Speaking of access to prescription drugs, this can also be taken a step further. At present, one insurer is looking to implement a home delivery option for prescriptions. A benefit such as this is a game-changer for digital nomads, as they may be residing in a country where access to certain medications is more difficult and leaning on their insurer for assistance is ideal.
Expanding wellness benefits
For companies that have invested in wellness programmes, the rewards have been significant. A Harvard Business Review article analysed Johnson & Johnson, noting that investment in their employees’ mental, physical and emotional health had paid off. These initiatives saved the company $250 million in healthcare costs over a decade. This article was released in 2010, so when I say change in the industry can be sluggish, it should come as no surprise that insurers are only now starting to take this into greater consideration.
This is particularly important in the development of a global health policy, because when the customer has a health issue, the insurer faces a number of challenges – depending on where they are and their health history.
One insurer that’s poised to expand wellness benefits for its international health plan is Cigna Global, which is considering covering the costs of additional screenings for certain types of cancer. Meanwhile, GeoBlue is enhancing the benefit of providing extra coverage for an annual physical. These are simple improvements in the grand scheme of things, but insurers take note, because it is always best for all parties involved to catch an illness early.
Leveraging and improving technology
Technological advancements continue to remain a top priority – and are especially important when developing a product geared towards expats. The MBO Partners data indicated that digital nomads are also more likely to be early adopters of technology (74 per cent) and seek out tech-savvy companies. This links back to creating a product that makes life easier for the consumer.
Insurers with a mobile app are working to enhance their value for the customer. These apps can be used to provide many services and features, such as:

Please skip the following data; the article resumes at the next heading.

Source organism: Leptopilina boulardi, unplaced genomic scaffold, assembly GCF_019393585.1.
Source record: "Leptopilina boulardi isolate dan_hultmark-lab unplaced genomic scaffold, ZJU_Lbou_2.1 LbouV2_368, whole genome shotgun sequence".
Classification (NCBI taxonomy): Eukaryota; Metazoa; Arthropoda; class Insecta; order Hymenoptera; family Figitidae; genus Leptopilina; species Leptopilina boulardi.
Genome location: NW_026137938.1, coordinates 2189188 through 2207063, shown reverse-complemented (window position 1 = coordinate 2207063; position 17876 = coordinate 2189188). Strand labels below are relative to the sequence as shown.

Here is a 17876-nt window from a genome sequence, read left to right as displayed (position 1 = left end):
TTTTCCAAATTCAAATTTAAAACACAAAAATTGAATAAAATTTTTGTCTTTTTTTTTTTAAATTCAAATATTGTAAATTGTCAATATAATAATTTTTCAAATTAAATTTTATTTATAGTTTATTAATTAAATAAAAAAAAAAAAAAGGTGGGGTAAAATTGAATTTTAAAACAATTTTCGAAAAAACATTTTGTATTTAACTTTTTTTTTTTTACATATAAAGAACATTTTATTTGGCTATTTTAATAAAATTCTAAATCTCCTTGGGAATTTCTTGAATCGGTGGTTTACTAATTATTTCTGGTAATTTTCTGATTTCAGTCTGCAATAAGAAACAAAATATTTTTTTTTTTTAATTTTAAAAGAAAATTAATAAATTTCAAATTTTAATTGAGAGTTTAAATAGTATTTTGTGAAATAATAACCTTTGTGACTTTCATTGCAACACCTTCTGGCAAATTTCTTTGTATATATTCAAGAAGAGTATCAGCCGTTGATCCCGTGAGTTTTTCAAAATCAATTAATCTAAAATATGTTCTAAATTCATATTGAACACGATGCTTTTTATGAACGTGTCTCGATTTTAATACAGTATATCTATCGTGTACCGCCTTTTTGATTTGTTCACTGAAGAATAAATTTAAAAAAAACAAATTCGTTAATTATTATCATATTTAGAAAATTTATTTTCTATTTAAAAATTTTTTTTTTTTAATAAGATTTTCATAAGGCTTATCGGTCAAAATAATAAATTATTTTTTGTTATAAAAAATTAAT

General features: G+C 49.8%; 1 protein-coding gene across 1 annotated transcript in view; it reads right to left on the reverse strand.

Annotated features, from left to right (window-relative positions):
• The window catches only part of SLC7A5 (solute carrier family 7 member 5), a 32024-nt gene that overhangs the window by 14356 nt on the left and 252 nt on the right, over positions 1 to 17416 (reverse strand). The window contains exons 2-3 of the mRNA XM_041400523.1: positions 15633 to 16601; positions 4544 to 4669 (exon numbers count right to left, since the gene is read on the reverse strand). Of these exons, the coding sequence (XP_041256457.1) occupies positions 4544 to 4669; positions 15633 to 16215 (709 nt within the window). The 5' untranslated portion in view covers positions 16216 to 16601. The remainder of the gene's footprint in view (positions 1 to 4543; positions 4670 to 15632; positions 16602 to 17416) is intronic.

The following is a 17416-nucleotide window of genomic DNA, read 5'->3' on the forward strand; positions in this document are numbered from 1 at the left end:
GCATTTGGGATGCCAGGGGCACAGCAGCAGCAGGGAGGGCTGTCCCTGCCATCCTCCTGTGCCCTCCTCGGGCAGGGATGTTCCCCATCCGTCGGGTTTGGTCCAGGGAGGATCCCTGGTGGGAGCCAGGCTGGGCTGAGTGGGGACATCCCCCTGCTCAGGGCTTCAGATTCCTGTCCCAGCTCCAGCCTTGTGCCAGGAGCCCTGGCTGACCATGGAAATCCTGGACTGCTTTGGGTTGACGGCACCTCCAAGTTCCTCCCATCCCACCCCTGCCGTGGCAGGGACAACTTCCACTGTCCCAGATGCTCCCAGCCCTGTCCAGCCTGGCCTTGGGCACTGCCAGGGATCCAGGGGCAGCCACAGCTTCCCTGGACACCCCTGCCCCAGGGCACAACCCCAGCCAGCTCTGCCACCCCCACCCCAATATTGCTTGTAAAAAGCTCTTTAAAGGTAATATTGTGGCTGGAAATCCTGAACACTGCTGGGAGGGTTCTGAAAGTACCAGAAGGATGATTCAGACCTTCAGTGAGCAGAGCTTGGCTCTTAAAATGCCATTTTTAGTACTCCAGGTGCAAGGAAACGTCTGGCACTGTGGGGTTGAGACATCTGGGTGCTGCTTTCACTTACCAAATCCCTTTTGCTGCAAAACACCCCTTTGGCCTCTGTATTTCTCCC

- Helping to find the location of local doctors who speak the language of the insured
- Providing travel advisories
- Locations of pharmacies
- Medical term translations.
Companies without an app, if they haven’t started already, should invest in one – so they can offer customers more options through one easy channel.
Nimble and flexible
Adaptability continues to be the key competitive advantage for companies, and nowhere is this more applicable than in health insurance. This became particularly pronounced at the onset of the Covid-19 pandemic, as billions sheltered in one place, launching digital interactions to an unprecedented level.
Insurers that already possessed the capability to implement effective digital functions in sales and distribution, service and retention and claims – or were quick to adapt – weathered the storm. Many companies reacted, quickly updated their policies to include pandemic benefits, and effectively communicated to clients how they would be taken care of. However, just as many companies could have done a better job adjusting to the challenges of the past few years, so there’s clearly room for improvement. The winners were the nimble and flexible, and this remains particularly important when it comes to offering products and services to digital nomads, who reside in an ever-changing landscape of needs and requirements.
It’s evident the number of digital nomads is poised to increase, so now is the time to invest in product improvements designed for this market segment, delving further into understanding their unique and complex requirements.